In the book, whenever a problem arises, Xerus makes a sign that bans whatever type of activity he sees as causing the problem. First he clears up a problem outside the town bank by putting up a sign that says, “No Parking, No Stopping, No Standing, No Talking”. An argument in the park leads him to put up a sign that says, “No ball playing in picnic area, No eating on ball field, No sleeping, No yelling.” Eventually it gets ridiculous when two animals bump into each other at the door of a shop. Neither will step aside for the other, so Xerus solves the problem by putting up a sign that says, “Absolutely No going in the out. Positively No going out the in. No in or out allowed.

The human response to problems is often to make more laws. Problem is, laws don’t really solve problems. Laws can’t erase what has already been done. Laws can be broken in the future. You see, laws have no power to reform the heart, which is the source of our sins.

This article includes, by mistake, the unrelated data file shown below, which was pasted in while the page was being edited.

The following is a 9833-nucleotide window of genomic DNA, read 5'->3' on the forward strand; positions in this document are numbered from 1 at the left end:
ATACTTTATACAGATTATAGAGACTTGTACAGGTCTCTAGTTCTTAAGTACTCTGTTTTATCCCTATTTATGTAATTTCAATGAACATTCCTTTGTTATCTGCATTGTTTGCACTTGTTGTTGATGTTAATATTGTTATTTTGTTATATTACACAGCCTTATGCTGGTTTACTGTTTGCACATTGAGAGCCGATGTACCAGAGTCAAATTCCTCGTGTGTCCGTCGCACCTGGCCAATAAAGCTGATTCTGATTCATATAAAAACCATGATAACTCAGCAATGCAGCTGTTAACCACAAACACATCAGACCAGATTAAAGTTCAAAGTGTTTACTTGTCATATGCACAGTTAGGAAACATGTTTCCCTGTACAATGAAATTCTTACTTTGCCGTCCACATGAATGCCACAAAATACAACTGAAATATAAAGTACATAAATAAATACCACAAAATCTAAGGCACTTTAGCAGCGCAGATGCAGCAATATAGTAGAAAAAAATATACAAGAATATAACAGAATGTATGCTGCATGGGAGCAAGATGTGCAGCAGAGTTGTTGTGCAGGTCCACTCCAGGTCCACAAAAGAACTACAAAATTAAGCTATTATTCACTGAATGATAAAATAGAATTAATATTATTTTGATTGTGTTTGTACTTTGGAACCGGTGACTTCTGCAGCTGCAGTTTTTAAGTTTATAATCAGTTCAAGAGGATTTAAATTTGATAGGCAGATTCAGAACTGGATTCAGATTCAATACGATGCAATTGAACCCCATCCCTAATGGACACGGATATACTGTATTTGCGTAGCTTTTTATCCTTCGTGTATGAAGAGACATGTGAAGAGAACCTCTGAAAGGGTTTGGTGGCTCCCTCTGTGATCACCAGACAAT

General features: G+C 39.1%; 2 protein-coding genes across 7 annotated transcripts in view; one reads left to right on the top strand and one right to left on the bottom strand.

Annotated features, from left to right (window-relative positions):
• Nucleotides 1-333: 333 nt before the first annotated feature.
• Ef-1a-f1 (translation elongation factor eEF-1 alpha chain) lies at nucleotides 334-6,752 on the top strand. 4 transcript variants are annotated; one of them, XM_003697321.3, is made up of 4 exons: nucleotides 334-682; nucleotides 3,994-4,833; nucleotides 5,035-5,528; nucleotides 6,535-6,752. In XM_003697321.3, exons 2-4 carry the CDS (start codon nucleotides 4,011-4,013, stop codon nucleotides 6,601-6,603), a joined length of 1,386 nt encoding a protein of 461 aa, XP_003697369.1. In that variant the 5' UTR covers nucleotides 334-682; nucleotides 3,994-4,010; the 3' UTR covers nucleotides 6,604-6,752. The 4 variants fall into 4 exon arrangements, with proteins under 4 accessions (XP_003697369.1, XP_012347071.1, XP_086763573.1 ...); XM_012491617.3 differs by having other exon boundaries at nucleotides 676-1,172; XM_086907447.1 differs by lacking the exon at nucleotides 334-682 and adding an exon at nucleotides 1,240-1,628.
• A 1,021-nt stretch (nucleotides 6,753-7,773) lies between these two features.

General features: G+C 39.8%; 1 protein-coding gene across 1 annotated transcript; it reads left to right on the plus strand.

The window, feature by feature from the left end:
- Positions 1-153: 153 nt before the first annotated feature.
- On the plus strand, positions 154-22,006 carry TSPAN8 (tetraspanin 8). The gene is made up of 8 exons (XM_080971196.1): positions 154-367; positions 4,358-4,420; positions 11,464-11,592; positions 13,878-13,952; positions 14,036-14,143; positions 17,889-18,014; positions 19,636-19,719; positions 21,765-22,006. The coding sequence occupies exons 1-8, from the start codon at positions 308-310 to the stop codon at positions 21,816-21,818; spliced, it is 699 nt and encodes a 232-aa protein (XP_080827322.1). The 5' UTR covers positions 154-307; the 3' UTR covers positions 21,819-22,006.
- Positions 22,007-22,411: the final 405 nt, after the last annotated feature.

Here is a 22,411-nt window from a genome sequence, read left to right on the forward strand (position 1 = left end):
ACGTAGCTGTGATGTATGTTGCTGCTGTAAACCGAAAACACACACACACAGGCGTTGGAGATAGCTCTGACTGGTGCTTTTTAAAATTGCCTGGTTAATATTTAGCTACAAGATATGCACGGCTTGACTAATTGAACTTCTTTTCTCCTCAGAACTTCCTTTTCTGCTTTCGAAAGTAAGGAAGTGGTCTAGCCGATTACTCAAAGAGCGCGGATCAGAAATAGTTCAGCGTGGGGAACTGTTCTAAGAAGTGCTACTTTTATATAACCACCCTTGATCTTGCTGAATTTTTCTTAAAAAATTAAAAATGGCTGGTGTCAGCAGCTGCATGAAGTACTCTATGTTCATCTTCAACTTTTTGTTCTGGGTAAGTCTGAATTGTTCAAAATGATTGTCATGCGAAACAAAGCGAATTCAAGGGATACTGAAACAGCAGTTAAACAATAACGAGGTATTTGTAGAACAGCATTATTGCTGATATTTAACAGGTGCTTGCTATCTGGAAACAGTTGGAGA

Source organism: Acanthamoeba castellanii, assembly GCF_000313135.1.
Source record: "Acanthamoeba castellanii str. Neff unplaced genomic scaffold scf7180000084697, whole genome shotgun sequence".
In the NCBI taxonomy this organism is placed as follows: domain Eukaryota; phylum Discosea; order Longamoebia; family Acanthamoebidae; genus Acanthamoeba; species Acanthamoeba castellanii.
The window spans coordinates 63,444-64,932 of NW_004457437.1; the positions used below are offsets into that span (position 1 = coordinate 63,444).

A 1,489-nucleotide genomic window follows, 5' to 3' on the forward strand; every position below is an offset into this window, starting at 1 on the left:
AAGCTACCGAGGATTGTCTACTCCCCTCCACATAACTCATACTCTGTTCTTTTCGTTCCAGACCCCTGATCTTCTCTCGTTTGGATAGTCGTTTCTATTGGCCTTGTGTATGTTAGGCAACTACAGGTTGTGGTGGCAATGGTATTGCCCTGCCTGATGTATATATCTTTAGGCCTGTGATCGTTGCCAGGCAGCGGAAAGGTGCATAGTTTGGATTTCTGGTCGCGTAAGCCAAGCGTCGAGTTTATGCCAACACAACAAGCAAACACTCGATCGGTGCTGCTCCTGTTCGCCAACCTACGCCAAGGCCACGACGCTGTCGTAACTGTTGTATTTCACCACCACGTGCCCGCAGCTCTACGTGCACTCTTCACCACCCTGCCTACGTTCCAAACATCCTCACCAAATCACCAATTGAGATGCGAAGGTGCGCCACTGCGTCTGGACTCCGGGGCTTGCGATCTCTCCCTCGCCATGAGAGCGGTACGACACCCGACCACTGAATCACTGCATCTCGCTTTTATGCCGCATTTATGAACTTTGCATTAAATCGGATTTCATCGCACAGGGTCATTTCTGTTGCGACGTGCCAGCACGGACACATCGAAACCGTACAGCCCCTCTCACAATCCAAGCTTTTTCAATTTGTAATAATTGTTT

The monk who castrates himself to avoid sexual sin can’t cut away his lustful thoughts. Taking a vow of poverty won’t necessarily decrease the sin of greed. In fact, it may increase the sin of worry, trading one sin for another. Becoming a pacifist does not banish all feelings of hatred and anger.

Laws and rules doesn’t reform the heart. And even if it could, they can’t erase the past. Only Christ cleanses and reforms. Only Christ removes us from under the threat of God’s punishment for sin, and opens the way for a new way of living. A way that begins with forgiveness and freedom and peace with God.

Prayer: Father in heaven, thank you for making us your children through faith in all your Son has done for us. Thank you for opening the way to forgiveness and peace through Your Son’s cross. We tend to judge others unfairly Lord, help us not to do this. We tend to see laws and regulations and harsh words as the solutions to so many of our problems. Erase this instinct from our hearts. Center our minds in Christ, where we are above the law. Center our minds in Christ, where we cannot feel unworthy when others judge us. Center our minds in Christ, and keep us from the shackles of legalism that the world would put back on us.